During their formation, many rocky planets go through a phase known as a magma ocean, during which they are mostly or completely molten. Many researchers thought that the solidification of Mars’s magma ocean was protracted, perhaps lasting for up to 100 million years (Myr) after the ocean’s formation1–3. But in a paper in Nature, Bouvier et al.4 show that this process was completed in less than 10 Myr. The finding suggests that habitable conditions existed on Mars up to 100 Myr before they did on Earth.
In the contest between scientific models, empirical evidence is the arbiter. More than 100 meteorites that originated on Mars have been identified on Earth, providing samples of the Martian crust. And advances in the sensitivity of instruments that measure the concentrations of individual isotopes allow the ages of these materials to be determined with high precision.
Bouvier and colleagues looked for minerals known as zircons in Martian meteoritic material. When a zircon crystallizes from its parent magma, its crystal structure allows stray uranium atoms to be trapped in the growing crystal, but rejects lead atoms. Consequently, when researchers study these minerals billions of years later, they can be confident that any lead in the crystals was produced by uranium decay and that no other sources of lead need to be considered. Furthermore, two uranium–lead decay processes (235U to 207Pb and 238U to 206Pb) can be used simultaneously to improve the precision of the results. Uranium–lead geochronology using zircons therefore yields the most precise ages of ancient geological materials that are currently possible.
The authors analysed seven hard-earned zircons and obtained ages ranging from 4,476 to 4,430 Myr. For comparison, the first solids in the gas disk around the growing young Sun, known as calcium–aluminium-rich inclusions (CAIs), formed 4,567.3 Myr ago5. Therefore, in the astonishingly short interval of 90 Myr, Mars grew from dust to a planet, solidified from its initial magma-ocean state and formed a crust containing zircons.
This result already shows that models predicting a protracted magma-ocean stage on Mars1–3 cannot be correct, but Bouvier and co-workers’ study yielded even finer constraints. The lutetium–hafnium decay process, 176Lu to 176Hf, can be used to constrain the melting history of the zircons’ parent magmas, because the two isotopes behave differently during melting. The authors found that the zircons have unusually low concentrations of 176Hf. This indicates that the parent magmas had lower amounts of 176Lu than would be expected if they originated from the solidified products of Mars’s magma ocean. To form these parent magmas, the planet must have partially melted after it had solidified.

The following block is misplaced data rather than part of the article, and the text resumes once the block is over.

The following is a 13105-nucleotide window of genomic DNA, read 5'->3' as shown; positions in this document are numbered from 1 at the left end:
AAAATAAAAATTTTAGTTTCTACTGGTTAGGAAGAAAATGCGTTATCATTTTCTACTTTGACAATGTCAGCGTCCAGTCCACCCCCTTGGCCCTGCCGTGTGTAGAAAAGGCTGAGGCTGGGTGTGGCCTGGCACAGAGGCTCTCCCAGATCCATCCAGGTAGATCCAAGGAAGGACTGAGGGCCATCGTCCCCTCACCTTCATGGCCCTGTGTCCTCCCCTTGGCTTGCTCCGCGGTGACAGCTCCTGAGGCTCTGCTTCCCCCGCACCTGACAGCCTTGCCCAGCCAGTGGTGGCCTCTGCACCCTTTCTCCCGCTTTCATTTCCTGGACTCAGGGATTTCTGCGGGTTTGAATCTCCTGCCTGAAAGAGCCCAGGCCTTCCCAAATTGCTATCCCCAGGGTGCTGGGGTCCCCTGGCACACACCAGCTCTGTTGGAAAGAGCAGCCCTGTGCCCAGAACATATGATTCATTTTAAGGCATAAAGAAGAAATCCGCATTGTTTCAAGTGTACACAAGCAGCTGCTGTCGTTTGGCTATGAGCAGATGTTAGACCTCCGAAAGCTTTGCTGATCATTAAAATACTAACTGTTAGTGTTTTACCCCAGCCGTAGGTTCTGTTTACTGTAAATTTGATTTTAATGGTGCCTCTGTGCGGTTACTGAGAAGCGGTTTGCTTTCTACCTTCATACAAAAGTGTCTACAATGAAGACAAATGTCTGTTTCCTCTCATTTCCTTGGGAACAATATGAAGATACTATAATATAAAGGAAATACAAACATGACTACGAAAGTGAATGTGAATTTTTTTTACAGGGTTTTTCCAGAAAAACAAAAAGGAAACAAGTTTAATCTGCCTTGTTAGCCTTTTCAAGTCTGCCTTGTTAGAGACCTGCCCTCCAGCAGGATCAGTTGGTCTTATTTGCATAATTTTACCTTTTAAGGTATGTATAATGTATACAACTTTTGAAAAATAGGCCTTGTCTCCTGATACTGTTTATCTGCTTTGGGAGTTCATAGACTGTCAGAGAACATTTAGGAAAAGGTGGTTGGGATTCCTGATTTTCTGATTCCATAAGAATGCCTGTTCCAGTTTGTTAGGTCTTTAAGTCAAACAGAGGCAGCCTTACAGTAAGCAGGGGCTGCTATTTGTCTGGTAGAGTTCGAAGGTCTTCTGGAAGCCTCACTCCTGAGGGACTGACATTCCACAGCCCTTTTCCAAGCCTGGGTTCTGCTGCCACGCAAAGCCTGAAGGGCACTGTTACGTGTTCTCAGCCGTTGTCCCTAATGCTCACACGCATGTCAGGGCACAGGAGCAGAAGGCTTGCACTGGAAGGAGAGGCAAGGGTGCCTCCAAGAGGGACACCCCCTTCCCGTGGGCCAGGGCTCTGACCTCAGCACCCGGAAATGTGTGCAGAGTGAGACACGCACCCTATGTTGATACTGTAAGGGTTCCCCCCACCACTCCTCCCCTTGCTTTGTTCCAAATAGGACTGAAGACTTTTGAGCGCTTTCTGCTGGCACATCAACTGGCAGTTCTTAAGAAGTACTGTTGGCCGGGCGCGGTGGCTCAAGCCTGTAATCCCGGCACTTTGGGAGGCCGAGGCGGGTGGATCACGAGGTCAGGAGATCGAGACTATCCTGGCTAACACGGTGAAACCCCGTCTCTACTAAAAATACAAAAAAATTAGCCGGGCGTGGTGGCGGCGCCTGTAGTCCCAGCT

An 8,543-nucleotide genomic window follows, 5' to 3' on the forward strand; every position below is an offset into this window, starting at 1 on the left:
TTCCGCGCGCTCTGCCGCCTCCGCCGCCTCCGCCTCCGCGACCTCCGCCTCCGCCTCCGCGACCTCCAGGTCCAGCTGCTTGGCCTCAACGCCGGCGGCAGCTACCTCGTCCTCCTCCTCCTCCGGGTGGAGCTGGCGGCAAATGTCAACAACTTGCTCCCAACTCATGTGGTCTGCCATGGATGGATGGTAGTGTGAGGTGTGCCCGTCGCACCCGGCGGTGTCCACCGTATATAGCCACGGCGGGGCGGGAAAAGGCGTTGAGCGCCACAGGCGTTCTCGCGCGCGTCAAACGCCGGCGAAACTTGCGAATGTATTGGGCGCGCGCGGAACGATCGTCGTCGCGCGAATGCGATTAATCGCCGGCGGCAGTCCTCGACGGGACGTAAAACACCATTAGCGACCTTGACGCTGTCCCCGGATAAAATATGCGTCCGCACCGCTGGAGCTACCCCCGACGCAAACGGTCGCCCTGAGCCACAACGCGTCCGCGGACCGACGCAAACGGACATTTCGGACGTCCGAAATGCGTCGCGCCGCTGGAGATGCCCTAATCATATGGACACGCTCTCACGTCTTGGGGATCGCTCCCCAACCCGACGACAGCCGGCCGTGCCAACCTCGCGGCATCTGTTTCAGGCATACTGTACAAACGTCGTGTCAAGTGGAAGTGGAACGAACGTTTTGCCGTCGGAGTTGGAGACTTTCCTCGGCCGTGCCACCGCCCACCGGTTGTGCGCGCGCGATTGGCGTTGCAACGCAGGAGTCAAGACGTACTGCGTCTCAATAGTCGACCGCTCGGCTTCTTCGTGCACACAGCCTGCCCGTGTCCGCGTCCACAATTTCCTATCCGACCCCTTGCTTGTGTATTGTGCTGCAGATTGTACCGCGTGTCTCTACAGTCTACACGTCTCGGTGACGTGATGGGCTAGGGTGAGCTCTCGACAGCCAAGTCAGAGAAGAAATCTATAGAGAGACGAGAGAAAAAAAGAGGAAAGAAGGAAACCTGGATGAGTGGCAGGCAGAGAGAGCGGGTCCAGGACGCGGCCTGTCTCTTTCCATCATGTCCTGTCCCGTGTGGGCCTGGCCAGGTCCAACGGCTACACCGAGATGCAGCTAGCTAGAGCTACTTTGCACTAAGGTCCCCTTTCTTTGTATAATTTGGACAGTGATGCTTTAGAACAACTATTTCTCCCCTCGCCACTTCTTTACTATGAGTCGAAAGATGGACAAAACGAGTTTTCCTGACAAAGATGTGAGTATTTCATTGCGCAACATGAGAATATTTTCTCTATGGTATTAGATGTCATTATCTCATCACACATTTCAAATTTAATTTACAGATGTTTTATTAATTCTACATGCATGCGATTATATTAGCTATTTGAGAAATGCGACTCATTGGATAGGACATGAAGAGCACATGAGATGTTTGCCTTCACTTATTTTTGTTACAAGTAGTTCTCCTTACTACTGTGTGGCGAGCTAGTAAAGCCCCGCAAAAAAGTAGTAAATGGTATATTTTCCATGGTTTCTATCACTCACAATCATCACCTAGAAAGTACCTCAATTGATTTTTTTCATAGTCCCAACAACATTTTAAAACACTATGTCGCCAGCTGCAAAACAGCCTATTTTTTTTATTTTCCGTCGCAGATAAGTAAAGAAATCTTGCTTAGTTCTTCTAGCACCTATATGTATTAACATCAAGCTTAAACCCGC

Bouvier and colleagues’ findings provide a revised timeline for the early stages of Mars’s history (Fig. 1). The planet grew to approximately its current size within less than 10 Myr (and probably less than 5 Myr) of the formation of CAIs6,7. It then took less than 10 Myr to solidify from its initial magma-ocean phase. To put these timescales into perspective, if the Solar System were one day old, Mars would have fully formed in the first 6 minutes. About 20 Myr after the formation of CAIs, the planet partially melted to produce magmas that rose to the planet’s surface; 70 Myr later, these magmas had solidified to form a zircon-containing crust.
The rapid solidification of Mars’s magma ocean has important implications for our understanding of both Mars and the planet’s formation of rocky planets in general. The speediness suggests that heat was easily lost from Mars, which implies that the planet’s atmosphere was relatively thin. Two processes could have produced such an atmosphere: a low release of volatile gases from the magma ocean; and a stripping of the atmosphere by the young Sun8,9. Researchers can now constrain the extent to which such processes occur much more closely, and can apply the results to the young Earth.
The early growth and magma-ocean phase of Mars, and, by extension, of other planetary embryos, means that at least some of the planet’s formation probably happened while the gas disk was still present around the young Sun — on average, such disks exist for only a few million years10. Therefore, there is strong reason to think that gas in the disk would have diffused into the magma oceans on these embryos.
This diffusion process could help to answer some long-standing questions about, for example, the noble-gas content of Earth. Today, Earth releases noble gases that must have been implanted in the mantle at the time of the planet’s formation. The origin of these gases has been unclear because the rocky material that built Earth contained only a small quantity of noble gases. The diffusion of noble gases from the gas disk directly into the magma ocean might solve the mystery.
Finally, Bouvier and co-workers’ timeline allows the early histories of Earth and Mars to be compared directly. About 100 Myr after the formation of CAIs, Earth went through a magma-ocean phase that is thought to have been initiated by the collision of the planet with a Mars-sized body — a collision that led to the formation of the Moon11. Consequently, the authors’ results suggest that Mars had clement conditions, and was possibly even hospitable to the formation of life, for as long as 100 Myr before such conditions existed on Earth. Mars had a head start on Earth in the planetary-evolution game.
Nature 558, 522-523 (2018)